Not-so-Fab Fifty – Frank McNally on a gloomy trend in half a century of pop music

A general drift toward lyrical melancholy

The lyrics of pop music have become “angrier, gloomier, and simpler” than they were 50 years ago, according to a survey of conducted by the University of Innsbruck.

As reported in the London Times, researchers studied “emotional descriptors” in 12,000 English-language songs from the past five decades and found “a downward trend in happiness and brightness and a slight upward trend in sadness”.

I’ll leave modern songs aside for now, now being an expert. But, right enough, when I tried to recall the big hits from my early-1970s childhood, it was mostly happy ones – like sunny days – that sprang to mind.

Weather and optimism combined in Bobby Goldsboro’s Hello Summertime, for example, with its eulogy for “birds and bees and all the flowers and trees/fishes on the line.”


Then there was Minnie Ripperton, trilling ecstatically like a songbird, in “Lovin’ You”. And I also thought of The New Seekers’ famously romantic ambition to “teach the world to sing” (and later, as adapted for a TV ad, to buy it a Coke).

A blissful era, to be sure. Or was it?


Then I looked up the charts for this week in 1974 to see what had been Number 1 and remembered it was a thing called “Seasons in the Sun” by Terry Jacks.

A catchy number about terminal illness, in which the narrator is saying goodbye to all his friends, that – I have only now learned – was adapted from a 1961 ballad by Jacques Brel called Le Moribond (“The Dying Man”).

Amazingly, Jacks rewrote the original to be more cheerful, although the result ranked at number five in a 2006 CNN poll to find “the worst pop songs ever recorded” (despite which, it was still bankable enough in 1995 for Westlife to rerecord it and top the charts again).

In 1974, as I have also just been reminded, Seasons in the Sun was preceded as UK Number 1 by Billy Don’t Be A Hero, an equally cheerful ballad about a soldier throwing his life away on the battlefield despite the pleas of his girlfriend.

As for Jacks’s B-side, Put the Bone In, a song that had mercifully escaped me until now, that, apparently, was “an original composition about burying a deceased pet dog”.


No doubt the Austrian researchers are right about the general trend toward lyrical gloominess over the past 50 years.

And yet I’m also reminded of the career trajectory of Leonard Cohen, a master of gloom in the 1970s who seemed to become progressively happier as he aged, especially after a lucky break in which his manager stole his life savings in 2005, propelling him back in the road in his mid-70s for one of the greatest comebacks in music history.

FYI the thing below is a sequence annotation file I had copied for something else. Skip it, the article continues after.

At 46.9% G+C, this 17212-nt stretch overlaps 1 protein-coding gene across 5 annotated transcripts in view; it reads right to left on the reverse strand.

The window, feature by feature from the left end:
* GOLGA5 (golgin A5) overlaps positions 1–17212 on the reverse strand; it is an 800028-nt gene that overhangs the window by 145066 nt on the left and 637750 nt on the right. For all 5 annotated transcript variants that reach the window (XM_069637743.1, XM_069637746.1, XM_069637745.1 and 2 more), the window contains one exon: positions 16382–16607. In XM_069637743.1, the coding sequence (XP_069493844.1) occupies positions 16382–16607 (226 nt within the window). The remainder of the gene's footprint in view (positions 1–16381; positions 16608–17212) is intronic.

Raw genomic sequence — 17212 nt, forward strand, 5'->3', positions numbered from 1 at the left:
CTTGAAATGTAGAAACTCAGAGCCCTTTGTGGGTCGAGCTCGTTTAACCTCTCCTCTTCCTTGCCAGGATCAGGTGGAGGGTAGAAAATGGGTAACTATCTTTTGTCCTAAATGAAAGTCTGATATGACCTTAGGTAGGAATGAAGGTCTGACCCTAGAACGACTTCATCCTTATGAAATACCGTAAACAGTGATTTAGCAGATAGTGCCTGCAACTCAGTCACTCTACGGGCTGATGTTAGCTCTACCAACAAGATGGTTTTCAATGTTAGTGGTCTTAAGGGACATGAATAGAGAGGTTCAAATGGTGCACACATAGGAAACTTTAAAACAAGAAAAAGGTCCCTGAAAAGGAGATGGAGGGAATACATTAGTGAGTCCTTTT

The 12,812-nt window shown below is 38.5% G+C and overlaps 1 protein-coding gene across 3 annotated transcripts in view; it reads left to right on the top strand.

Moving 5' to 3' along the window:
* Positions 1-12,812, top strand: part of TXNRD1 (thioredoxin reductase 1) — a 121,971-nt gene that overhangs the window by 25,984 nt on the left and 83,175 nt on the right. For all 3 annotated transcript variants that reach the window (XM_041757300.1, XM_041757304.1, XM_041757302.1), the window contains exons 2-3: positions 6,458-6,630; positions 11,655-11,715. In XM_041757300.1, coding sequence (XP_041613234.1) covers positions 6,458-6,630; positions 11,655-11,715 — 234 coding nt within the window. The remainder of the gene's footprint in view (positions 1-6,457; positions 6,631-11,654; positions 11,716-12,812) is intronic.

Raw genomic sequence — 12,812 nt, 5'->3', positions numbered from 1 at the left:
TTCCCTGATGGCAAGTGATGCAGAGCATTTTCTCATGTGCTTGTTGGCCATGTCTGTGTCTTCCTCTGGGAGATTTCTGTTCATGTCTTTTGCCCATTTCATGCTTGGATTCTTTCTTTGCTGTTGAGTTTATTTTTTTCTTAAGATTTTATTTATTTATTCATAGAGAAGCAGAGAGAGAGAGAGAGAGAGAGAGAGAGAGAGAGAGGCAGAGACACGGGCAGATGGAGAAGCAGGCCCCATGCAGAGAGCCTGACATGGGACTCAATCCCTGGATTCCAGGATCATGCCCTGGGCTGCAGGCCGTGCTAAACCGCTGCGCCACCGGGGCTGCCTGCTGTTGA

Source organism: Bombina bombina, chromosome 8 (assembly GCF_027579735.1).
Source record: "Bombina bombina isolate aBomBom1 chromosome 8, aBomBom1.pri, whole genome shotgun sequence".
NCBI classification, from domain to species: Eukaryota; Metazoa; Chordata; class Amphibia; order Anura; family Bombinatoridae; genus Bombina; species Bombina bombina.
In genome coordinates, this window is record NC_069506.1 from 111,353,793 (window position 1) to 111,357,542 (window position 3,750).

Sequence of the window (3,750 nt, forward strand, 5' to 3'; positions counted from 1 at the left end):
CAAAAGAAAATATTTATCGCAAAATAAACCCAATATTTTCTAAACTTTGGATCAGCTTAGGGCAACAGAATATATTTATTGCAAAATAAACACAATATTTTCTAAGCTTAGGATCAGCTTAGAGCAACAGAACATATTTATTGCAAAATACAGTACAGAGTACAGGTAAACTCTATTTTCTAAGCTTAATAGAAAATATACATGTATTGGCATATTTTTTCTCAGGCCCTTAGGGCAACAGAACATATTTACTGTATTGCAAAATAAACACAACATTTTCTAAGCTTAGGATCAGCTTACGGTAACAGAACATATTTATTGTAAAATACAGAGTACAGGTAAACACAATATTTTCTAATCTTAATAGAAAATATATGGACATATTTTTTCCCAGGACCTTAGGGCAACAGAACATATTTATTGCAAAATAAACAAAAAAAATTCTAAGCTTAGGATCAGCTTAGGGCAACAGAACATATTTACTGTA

His stage patter in later years included a self-deprecating summary of his various attempts to treat the condition known as life.

“I’ve taken a lot of Prozac, Paxil, Wellbutrin, Effexor, Ritalin, Focalin,” he would tell audiences in a voice deeper than the grave. “I’ve also studied deeply in the philosophies and the religions,” he would add. Yet somehow, he always concluded to laughter, “cheerfulness kept breaking through.”


In other news, I see that the Financial Times columnist Jo Ellison had made the latest issue of Private Eye magazine’s Pseuds Corner for writing this about a new TV series, Expats: “Nicole Kidman stars, as she so often does these days, as an etiolated martyr of anhedonia.”

Whatever about the phrase being pseudointellectual – the usual qualification for inclusion in that slot, I must admit it forced me to look up not just one word, but two, in the dictionary.

Anhedonia, it had struck me in passing, sounded like a mountainous region of Turkey. But as I now know, it’s the inability or unwillingness to find pleasure in anything: the opposite of what hedonists do.

As for etiolated, that means “pale and weak” and derives for metaphorical human use from the bleaching of green plants deprived of light. I’ve never thought of Nicole Kidman as a shrinking violet or otherwise lacking in vigour. But perhaps the gloominess of modern pop music has taken a toll on her too.


The American humour columnist Dave Barry, who drew much of his material from the everyday comedy that is Florida, used to have a recurring joke wherein he would reflect on a weird phrase that had arisen in local news stories and then suggest it would be “a good name for a rock band”.

Examples included “The Pig-stinging Jellyfish”, “Flaming Squirrels”, “Crab Shrapnel, “The Cotton-eating Moths of Australia”, and many more.

I think I may have another one for him. With apologies to Nicole Kidman, but in keeping with the gloomy trend of popular music as confirmed by the scholars at the University of Innsbruck, I suggest that The Etiolated Martyrs of Anhedonia would be a truly great name for a rock band.